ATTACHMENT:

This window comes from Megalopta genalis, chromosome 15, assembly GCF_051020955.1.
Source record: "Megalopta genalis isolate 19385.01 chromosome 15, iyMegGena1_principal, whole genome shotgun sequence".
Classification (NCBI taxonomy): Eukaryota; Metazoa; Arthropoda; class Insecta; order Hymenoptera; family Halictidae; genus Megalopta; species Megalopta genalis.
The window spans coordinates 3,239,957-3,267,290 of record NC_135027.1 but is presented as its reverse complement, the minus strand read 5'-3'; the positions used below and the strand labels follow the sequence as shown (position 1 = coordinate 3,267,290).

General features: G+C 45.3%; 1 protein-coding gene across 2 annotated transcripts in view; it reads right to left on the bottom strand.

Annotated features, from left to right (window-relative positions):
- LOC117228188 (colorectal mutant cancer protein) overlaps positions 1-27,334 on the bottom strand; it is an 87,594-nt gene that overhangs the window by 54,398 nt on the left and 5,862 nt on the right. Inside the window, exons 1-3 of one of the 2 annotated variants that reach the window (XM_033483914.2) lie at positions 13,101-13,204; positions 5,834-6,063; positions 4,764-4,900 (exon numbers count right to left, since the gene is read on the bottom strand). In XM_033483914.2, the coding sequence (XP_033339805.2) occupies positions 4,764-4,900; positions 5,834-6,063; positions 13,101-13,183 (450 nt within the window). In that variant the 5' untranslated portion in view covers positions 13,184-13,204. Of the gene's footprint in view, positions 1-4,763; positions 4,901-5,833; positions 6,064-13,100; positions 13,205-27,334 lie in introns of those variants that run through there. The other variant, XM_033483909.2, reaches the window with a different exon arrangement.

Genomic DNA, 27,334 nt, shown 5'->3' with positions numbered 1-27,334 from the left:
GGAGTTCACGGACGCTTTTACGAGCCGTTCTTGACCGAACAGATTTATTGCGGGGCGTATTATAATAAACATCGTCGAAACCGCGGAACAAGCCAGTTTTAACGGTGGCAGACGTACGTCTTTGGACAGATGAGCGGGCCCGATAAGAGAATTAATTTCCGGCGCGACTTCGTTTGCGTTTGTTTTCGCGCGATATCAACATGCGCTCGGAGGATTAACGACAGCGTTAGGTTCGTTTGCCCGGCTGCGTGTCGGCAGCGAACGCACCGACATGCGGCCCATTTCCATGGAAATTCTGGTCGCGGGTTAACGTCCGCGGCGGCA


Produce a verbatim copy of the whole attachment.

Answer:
This window comes from Megalopta genalis, chromosome 15, assembly GCF_051020955.1.
Source record: "Megalopta genalis isolate 19385.01 chromosome 15, iyMegGena1_principal, whole genome shotgun sequence".
Classification (NCBI taxonomy): Eukaryota; Metazoa; Arthropoda; class Insecta; order Hymenoptera; family Halictidae; genus Megalopta; species Megalopta genalis.
The window spans coordinates 3,239,957-3,267,290 of record NC_135027.1 but is presented as its reverse complement, the minus strand read 5'-3'; the positions used below and the strand labels follow the sequence as shown (position 1 = coordinate 3,267,290).

General features: G+C 45.3%; 1 protein-coding gene across 2 annotated transcripts in view; it reads right to left on the bottom strand.

Annotated features, from left to right (window-relative positions):
- LOC117228188 (colorectal mutant cancer protein) overlaps positions 1-27,334 on the bottom strand; it is an 87,594-nt gene that overhangs the window by 54,398 nt on the left and 5,862 nt on the right. Inside the window, exons 1-3 of one of the 2 annotated variants that reach the window (XM_033483914.2) lie at positions 13,101-13,204; positions 5,834-6,063; positions 4,764-4,900 (exon numbers count right to left, since the gene is read on the bottom strand). In XM_033483914.2, the coding sequence (XP_033339805.2) occupies positions 4,764-4,900; positions 5,834-6,063; positions 13,101-13,183 (450 nt within the window). In that variant the 5' untranslated portion in view covers positions 13,184-13,204. Of the gene's footprint in view, positions 1-4,763; positions 4,901-5,833; positions 6,064-13,100; positions 13,205-27,334 lie in introns of those variants that run through there. The other variant, XM_033483909.2, reaches the window with a different exon arrangement.

Genomic DNA, 27,334 nt, shown 5'->3' with positions numbered 1-27,334 from the left:
GGAGTTCACGGACGCTTTTACGAGCCGTTCTTGACCGAACAGATTTATTGCGGGGCGTATTATAATAAACATCGTCGAAACCGCGGAACAAGCCAGTTTTAACGGTGGCAGACGTACGTCTTTGGACAGATGAGCGGGCCCGATAAGAGAATTAATTTCCGGCGCGACTTCGTTTGCGTTTGTTTTCGCGCGATATCAACATGCGCTCGGAGGATTAACGACAGCGTTAGGTTCGTTTGCCCGGCTGCGTGTCGGCAGCGAACGCACCGACATGCGGCCCATTTCCATGGAAATTCTGGTCGCGGGTTAACGTCCGCGGCGGCA